...

Game, set, rebrand?

If you’ve been as glued to the tennis as we have at the TMC office the past couple of weeks, you would have noticed the Australian Open’s fresh rebrand.

A second serve with a new spin

The AO rebrand is one of the best we’ve seen of late. The corporate identity is clean, fun and modern, an update that was seriously overdue. The A & O in the logo allows for flexible use across their advertising campaign, digital platforms and event signage, as a pattern, in campaign words, as graphics in animated gifs on social media and even as wayfinding icons at the venue. My personal favourite was the giant AO filled with tennis balls, which had a continuous line in front of it for photos throughout the event.

australian_open_logo_before_after

Why rebrand?

Rebranding is more than creating a new logo and look. It encompasses an organisation’s personality and key messages, which then drive the visual style. In the case of the Australian Open, it has branded itself as being young, energetic and innovative in contrast with other tennis tournaments such as Wimbledon which has retained its heritage branding to align with its focus on tradition and history. The former Australia Open brand communicated professionalism and tradition, so there was a disconnect between personality and appearance.

One of Tennis Australia’s other objectives was to have a brand that could adapt across modern media, keeping them current with their digital audience.

“The Australian Open is renowned as one of the most innovative sports and entertainment events in the world. To ensure we optimise the many new media opportunities available now and in the future, we also needed to evolve our look and feel, make it more relevant globally and more adaptable in an increasingly digital world,” Tennis Australia CEO Craig Tiley said.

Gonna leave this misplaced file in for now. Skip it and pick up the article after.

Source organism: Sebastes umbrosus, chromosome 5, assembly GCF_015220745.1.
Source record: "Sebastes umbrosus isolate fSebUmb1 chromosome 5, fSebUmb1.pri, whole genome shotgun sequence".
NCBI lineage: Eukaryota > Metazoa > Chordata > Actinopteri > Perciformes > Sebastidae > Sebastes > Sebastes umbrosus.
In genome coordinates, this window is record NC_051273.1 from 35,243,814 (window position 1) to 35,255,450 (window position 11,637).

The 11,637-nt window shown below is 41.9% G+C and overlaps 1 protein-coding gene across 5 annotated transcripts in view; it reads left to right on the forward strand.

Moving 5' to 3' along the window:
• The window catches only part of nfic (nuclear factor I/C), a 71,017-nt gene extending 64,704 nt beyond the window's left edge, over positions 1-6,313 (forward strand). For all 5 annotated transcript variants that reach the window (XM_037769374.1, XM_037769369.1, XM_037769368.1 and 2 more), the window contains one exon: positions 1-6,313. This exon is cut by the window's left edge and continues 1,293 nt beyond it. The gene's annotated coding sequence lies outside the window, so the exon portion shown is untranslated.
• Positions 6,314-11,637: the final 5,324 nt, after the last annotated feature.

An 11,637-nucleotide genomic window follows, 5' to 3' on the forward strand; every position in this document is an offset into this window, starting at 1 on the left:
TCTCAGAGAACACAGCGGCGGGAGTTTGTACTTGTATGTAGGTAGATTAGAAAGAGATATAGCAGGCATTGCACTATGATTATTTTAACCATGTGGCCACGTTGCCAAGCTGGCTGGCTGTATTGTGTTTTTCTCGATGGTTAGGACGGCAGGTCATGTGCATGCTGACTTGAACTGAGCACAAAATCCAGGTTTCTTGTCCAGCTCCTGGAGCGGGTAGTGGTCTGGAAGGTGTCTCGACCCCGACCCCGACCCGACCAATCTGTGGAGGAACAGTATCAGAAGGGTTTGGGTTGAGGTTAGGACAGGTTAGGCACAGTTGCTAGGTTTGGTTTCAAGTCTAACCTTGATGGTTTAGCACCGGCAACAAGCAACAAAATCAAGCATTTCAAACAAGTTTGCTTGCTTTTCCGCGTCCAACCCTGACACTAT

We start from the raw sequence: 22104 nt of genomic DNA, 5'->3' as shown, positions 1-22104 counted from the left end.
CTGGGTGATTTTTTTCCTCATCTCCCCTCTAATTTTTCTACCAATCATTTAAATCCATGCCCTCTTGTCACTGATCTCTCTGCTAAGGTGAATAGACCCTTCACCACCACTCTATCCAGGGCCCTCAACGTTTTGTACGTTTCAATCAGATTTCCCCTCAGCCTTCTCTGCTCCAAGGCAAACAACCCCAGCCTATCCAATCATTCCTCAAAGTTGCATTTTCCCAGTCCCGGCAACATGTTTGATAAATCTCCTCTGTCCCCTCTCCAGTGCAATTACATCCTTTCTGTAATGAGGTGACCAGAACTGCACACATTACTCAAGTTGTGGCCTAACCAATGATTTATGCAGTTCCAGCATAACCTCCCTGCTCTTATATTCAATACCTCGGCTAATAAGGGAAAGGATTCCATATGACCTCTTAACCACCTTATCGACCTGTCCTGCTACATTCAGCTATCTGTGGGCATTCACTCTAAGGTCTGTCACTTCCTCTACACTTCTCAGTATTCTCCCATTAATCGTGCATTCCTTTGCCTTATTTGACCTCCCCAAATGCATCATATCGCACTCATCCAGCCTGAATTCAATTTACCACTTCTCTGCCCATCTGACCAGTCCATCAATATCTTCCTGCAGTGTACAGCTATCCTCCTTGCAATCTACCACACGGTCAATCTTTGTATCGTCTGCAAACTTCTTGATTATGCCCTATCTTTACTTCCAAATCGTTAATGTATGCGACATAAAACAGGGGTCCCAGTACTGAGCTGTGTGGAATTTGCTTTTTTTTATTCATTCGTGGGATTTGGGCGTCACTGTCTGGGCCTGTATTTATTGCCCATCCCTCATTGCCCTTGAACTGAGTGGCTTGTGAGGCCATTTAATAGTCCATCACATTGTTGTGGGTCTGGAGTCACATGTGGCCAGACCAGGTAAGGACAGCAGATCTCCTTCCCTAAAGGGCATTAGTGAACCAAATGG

Break or hold?

Rebranding is a big decision – do you risk implementing a new look in the hope that it revitalises interest or stick with a brand that is trusted and recognised?

If you agree with any of the following statements, it may be time to consider a rebrand.

I want to set my organisation apart from its competitors

My organisation‘s objectives, values, products or services have changed

My organisation is celebrating a milestone or introducing a new product service

Feeling tired of your current brand or wanting to bring it in line with current design trends are not reasons enough to rebrand. Rebranding is a huge step that should be carefully considered with customer perceptions and company objectives in mind.

However, if your organisation’s vision and goals for the future are changing, make sure your brand aligns. This may not be a complete rebrand – it could be a brand extension to introduce a new product or a subtle update on your existing brand. Be true to who you are and your audience. Good looks and flashy words aren’t everything – make sure your brand communicates the kind of organisation your current audience will continue to trust as well as attracting the kind of audience you want to reach in the future.

Talk to That Marketing Company about creating a brand and marketing strategy that helps you reach your goals and find out whether a rebrand is right for you.

Published by the Marketing Department

« »
...